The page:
>> Many people much more competent to do this than me have been analyzing the current situation, an excellent summary was provided e.g. by Garry Kasparov <https://twitter.com/Kasparov63/status/1499439820363468802?s=20&t=3X-hfb9U88sKfUgfctXNJg>. I am afraid that, for all kind of reasons (massive propaganda from Putin in the first place of course), many people in Russia are still far from realizing the damage Putin is making to Russia as well as Ukraine. It is now not the time to make business in Russia, collaborate in research and science or compete in sports. It is now not the time to do corpus linguistics in Russia. There is only one task for anyone in Russia: help get rid of Putin by any means you can. This is the task for Russia. The task for the rest of the world is to repent how come we did not see this coming and let it go that far. Equally, when Putin is gone and there is peace again in Europe, it will be our task to help rebuild Ukraine as well as Russia, and I will be happy to think about what Sketch Engine can then do to help the researchers in Ukraine as well as Russia to catch up. But until then, there is “no business as usual” with Russia anymore.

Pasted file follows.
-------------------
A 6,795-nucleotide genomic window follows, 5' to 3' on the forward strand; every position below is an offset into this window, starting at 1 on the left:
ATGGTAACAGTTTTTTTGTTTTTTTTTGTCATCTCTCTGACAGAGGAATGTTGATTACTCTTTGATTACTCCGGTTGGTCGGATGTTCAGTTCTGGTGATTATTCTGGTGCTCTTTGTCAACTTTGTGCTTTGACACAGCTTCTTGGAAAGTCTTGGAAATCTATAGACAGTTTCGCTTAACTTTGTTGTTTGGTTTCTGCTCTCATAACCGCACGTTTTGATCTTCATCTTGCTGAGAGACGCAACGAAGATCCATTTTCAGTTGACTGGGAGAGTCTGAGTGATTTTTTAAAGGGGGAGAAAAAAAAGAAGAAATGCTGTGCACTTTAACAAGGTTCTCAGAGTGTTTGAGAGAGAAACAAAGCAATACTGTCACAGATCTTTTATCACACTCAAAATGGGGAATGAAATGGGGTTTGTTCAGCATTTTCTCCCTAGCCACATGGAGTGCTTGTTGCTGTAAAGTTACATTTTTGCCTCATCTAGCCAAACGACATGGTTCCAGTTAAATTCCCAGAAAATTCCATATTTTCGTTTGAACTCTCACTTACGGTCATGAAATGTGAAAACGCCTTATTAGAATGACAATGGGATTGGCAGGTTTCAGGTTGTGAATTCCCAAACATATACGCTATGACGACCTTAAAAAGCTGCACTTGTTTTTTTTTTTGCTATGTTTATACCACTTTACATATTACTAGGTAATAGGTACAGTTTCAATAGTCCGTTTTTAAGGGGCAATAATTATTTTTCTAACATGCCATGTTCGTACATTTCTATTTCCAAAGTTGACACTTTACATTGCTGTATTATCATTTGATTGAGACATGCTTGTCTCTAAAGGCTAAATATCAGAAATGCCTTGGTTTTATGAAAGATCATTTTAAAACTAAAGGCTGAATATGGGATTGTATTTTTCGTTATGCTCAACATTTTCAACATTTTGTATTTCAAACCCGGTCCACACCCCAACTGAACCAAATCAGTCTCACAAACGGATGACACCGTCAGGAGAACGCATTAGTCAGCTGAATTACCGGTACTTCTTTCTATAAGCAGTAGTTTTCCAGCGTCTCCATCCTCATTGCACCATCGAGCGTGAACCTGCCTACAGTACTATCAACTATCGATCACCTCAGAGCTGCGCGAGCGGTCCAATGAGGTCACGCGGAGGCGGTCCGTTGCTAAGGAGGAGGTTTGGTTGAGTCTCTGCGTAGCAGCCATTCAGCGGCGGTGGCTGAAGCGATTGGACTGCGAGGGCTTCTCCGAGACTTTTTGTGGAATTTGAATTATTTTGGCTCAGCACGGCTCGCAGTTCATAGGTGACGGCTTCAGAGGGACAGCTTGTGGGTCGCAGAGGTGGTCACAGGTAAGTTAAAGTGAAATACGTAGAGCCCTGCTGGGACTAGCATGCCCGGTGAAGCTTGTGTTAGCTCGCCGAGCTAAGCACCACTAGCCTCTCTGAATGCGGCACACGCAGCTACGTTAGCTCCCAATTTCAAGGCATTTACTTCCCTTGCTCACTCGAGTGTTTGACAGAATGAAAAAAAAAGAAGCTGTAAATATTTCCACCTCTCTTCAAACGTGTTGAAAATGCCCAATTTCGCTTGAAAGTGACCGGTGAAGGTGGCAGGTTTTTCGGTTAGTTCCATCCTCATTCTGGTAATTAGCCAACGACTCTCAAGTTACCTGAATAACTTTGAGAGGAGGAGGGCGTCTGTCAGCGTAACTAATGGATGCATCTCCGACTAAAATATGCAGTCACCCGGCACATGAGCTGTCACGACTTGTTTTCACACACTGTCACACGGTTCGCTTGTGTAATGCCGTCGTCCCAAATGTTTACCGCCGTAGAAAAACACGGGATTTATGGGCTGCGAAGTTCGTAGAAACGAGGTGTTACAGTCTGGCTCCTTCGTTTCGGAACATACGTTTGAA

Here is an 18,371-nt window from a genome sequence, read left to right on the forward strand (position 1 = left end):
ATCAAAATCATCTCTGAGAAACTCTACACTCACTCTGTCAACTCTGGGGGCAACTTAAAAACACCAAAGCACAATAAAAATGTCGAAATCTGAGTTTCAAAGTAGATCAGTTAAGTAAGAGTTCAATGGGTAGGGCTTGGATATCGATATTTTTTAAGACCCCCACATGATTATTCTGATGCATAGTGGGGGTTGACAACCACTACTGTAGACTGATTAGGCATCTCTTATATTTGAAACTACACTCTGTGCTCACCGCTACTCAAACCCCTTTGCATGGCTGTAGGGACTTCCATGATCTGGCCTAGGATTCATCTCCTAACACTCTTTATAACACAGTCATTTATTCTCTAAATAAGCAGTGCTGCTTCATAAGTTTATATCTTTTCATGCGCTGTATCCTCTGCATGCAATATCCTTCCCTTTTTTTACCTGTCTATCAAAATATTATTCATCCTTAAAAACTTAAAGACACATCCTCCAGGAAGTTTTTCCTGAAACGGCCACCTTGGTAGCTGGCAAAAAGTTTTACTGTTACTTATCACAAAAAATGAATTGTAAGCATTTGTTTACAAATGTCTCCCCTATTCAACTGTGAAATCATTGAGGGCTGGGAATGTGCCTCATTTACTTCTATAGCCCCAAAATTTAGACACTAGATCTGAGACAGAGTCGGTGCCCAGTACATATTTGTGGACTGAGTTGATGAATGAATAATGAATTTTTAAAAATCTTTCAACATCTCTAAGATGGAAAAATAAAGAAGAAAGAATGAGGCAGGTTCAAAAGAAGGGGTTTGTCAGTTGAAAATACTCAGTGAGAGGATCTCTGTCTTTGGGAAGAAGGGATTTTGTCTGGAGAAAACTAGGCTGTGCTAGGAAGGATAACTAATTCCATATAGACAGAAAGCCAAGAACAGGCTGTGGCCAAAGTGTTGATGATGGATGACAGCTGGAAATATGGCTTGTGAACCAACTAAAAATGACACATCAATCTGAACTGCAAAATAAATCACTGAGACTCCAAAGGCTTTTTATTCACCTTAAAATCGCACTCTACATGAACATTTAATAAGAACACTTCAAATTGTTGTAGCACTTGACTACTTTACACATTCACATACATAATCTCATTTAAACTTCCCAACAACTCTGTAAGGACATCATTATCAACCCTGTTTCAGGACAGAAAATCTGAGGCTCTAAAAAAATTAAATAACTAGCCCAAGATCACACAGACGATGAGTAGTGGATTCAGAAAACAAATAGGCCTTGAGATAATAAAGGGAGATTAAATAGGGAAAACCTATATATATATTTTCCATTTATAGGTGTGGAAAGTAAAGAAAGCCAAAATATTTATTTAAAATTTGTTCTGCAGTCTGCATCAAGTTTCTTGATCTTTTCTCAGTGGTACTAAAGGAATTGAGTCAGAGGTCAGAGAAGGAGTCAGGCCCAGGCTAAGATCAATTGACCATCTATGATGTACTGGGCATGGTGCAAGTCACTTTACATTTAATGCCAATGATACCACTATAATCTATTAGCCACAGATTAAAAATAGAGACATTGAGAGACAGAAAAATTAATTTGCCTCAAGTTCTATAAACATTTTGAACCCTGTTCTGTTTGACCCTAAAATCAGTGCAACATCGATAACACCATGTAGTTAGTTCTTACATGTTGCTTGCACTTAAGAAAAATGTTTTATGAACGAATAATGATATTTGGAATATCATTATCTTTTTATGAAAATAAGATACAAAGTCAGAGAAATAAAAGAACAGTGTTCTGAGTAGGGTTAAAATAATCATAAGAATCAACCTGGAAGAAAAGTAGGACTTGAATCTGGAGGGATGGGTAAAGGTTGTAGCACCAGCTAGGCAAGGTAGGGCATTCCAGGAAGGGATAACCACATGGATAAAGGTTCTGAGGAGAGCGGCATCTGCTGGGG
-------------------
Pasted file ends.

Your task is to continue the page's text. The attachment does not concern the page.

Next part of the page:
>> Practically speaking: whether and when Sketch Engine becomes available in Russia no longer depends just on me. Since payments to Russia (both online and offline) are getting unavailable, there is no way to get paid. The EU sanctions list suggests that we may not even be allowed to provide our services in Russia.